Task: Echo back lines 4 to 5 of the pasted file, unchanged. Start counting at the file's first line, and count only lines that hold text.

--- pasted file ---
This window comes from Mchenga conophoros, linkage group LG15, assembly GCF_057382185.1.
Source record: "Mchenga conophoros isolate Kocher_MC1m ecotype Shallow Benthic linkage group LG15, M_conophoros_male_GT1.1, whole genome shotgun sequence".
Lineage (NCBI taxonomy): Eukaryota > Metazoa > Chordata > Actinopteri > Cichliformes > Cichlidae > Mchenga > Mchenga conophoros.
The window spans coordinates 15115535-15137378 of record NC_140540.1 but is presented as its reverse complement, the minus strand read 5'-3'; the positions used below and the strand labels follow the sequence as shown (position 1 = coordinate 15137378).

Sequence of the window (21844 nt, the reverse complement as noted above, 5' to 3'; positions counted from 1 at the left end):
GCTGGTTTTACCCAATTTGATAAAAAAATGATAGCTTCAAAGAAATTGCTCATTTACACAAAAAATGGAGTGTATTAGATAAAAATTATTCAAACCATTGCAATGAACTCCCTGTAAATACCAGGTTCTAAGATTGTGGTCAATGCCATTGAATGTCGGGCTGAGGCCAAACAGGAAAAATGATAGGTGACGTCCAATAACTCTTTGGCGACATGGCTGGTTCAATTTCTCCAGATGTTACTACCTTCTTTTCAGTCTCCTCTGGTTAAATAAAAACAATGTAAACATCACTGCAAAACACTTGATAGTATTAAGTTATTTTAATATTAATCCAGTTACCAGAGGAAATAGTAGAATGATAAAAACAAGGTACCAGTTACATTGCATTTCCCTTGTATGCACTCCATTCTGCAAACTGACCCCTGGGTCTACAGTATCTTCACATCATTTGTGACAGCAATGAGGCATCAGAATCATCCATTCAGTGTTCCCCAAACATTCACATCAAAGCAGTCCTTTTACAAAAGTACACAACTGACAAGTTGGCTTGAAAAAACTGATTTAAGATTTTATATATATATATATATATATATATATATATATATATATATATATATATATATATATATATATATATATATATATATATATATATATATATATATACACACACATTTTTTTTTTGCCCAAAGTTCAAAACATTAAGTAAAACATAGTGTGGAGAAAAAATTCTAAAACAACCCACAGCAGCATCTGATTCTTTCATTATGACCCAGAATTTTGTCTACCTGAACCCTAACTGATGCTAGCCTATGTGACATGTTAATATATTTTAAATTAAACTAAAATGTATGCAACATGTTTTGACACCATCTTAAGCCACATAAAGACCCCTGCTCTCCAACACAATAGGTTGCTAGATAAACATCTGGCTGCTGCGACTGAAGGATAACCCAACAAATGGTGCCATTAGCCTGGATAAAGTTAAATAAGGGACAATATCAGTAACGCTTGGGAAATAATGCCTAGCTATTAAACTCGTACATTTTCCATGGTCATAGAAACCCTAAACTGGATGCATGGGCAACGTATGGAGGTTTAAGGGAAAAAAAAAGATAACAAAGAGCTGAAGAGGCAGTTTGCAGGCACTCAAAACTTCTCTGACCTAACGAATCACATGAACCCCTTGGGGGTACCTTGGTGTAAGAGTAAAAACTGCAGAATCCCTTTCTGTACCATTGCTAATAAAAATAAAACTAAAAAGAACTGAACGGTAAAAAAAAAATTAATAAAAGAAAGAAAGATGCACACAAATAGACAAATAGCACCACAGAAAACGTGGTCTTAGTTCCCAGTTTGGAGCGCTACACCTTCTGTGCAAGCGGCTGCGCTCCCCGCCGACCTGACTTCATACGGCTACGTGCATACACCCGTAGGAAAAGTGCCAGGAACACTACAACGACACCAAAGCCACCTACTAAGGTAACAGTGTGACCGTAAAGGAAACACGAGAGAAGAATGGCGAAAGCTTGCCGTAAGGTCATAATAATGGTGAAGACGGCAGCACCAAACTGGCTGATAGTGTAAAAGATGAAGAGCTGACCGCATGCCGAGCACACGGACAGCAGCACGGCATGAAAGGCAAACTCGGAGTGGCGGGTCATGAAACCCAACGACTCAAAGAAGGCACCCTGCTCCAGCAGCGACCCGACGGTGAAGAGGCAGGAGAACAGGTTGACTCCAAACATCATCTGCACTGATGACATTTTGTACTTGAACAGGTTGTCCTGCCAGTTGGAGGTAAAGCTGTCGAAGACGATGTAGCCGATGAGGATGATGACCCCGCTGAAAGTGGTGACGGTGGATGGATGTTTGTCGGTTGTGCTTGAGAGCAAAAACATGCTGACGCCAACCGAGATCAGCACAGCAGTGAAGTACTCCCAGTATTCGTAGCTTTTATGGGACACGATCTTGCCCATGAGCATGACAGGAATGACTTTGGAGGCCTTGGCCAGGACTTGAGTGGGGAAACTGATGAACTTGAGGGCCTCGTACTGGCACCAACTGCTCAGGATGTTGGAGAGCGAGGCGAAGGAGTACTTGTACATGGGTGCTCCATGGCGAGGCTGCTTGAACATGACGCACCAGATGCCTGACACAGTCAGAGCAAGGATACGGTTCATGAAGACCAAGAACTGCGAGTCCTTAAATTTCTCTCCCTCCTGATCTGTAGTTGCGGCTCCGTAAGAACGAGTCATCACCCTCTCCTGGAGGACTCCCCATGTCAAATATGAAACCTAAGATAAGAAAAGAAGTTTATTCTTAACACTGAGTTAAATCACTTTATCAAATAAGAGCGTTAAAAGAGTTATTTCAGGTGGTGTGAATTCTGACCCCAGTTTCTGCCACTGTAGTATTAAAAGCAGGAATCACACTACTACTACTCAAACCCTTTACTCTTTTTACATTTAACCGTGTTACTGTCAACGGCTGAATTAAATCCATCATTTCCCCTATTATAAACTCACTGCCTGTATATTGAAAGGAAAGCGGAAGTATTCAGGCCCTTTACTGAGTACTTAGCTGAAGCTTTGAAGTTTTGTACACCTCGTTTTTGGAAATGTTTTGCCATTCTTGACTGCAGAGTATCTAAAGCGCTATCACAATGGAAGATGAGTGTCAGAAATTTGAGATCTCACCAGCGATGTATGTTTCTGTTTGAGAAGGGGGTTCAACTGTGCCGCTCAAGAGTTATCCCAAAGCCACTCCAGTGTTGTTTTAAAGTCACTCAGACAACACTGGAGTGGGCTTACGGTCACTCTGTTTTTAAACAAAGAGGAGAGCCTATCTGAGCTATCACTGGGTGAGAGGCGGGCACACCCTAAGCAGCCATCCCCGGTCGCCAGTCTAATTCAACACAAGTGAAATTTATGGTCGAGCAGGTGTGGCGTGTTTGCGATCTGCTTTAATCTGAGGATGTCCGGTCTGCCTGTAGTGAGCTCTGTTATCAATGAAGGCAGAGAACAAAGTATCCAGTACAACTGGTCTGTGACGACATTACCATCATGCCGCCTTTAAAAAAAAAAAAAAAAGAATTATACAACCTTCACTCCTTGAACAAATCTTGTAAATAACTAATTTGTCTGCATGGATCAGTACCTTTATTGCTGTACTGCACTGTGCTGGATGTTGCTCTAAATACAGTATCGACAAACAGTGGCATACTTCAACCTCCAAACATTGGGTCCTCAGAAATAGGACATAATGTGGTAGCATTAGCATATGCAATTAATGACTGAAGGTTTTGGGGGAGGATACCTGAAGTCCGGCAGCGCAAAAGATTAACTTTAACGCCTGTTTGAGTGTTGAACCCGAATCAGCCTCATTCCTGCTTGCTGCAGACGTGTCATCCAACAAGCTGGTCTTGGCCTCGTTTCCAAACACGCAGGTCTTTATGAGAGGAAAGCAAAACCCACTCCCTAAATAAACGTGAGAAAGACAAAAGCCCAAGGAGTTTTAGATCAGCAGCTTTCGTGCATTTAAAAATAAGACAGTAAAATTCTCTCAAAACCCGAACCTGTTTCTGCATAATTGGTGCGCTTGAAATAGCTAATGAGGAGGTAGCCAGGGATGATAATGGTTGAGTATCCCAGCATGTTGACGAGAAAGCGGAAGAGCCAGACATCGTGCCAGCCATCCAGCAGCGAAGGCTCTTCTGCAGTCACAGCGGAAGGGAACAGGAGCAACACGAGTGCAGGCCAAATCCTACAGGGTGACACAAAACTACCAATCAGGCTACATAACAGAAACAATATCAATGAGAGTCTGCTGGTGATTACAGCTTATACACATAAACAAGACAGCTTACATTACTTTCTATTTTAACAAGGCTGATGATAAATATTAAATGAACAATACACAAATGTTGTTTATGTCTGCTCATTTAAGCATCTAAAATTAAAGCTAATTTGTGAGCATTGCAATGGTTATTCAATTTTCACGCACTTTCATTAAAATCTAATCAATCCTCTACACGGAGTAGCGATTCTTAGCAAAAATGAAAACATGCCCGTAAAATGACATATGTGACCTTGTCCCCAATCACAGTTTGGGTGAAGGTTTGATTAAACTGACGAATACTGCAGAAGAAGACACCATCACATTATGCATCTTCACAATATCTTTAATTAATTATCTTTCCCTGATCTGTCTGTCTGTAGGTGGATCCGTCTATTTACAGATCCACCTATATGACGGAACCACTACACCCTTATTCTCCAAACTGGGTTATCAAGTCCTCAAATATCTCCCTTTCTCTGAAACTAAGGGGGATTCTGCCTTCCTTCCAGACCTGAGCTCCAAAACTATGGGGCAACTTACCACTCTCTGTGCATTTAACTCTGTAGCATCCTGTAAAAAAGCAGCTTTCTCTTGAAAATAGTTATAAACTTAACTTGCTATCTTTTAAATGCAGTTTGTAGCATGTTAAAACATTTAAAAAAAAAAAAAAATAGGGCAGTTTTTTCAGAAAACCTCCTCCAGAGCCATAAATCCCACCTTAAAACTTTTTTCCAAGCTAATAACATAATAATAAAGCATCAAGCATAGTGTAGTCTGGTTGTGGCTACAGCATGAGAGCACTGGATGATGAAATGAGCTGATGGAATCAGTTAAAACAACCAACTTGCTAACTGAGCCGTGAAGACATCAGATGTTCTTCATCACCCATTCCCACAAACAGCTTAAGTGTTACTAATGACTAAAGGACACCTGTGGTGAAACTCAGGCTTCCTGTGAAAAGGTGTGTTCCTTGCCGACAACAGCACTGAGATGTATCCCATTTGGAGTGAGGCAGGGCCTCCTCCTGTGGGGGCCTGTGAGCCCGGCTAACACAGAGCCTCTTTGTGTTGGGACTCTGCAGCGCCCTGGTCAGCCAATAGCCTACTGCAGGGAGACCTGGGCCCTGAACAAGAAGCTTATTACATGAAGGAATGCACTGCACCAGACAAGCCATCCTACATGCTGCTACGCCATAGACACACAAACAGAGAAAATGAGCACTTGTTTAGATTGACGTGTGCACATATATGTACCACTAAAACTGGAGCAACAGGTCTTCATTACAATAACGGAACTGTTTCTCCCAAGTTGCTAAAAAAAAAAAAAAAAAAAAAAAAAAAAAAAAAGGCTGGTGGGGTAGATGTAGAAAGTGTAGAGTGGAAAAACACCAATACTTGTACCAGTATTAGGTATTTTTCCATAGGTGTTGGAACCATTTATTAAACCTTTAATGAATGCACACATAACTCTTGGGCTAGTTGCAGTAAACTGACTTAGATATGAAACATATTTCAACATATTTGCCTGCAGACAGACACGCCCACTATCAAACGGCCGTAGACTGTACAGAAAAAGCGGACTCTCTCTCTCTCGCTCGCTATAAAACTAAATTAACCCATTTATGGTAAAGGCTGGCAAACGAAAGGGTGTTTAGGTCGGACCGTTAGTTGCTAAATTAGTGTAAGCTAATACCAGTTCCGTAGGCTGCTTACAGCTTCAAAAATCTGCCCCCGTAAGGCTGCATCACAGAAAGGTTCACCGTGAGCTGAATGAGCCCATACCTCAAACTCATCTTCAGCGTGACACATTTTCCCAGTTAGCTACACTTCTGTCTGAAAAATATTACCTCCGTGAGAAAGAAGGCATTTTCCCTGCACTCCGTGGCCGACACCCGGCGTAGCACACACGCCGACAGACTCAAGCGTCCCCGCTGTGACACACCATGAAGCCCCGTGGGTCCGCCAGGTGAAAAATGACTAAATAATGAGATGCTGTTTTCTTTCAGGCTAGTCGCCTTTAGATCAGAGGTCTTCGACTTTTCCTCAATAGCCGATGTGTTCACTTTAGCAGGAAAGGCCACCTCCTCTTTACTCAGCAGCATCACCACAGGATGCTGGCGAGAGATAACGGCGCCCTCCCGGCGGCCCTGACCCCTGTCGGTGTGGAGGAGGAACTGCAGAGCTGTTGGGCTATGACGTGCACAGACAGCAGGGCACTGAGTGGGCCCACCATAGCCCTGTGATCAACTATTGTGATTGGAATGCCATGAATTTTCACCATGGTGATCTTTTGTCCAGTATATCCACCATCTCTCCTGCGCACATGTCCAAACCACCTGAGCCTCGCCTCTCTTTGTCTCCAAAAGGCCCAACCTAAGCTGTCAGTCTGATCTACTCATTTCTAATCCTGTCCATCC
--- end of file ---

The window spans coordinates 15115535-15137378 of record NC_140540.1 but is presented as its reverse complement, the minus strand read 5'-3'; the positions used below and the strand labels follow the sequence as shown (position 1 = coordinate 15137378).

Sequence of the window (21844 nt, the reverse complement as noted above, 5' to 3'; positions counted from 1 at the left end):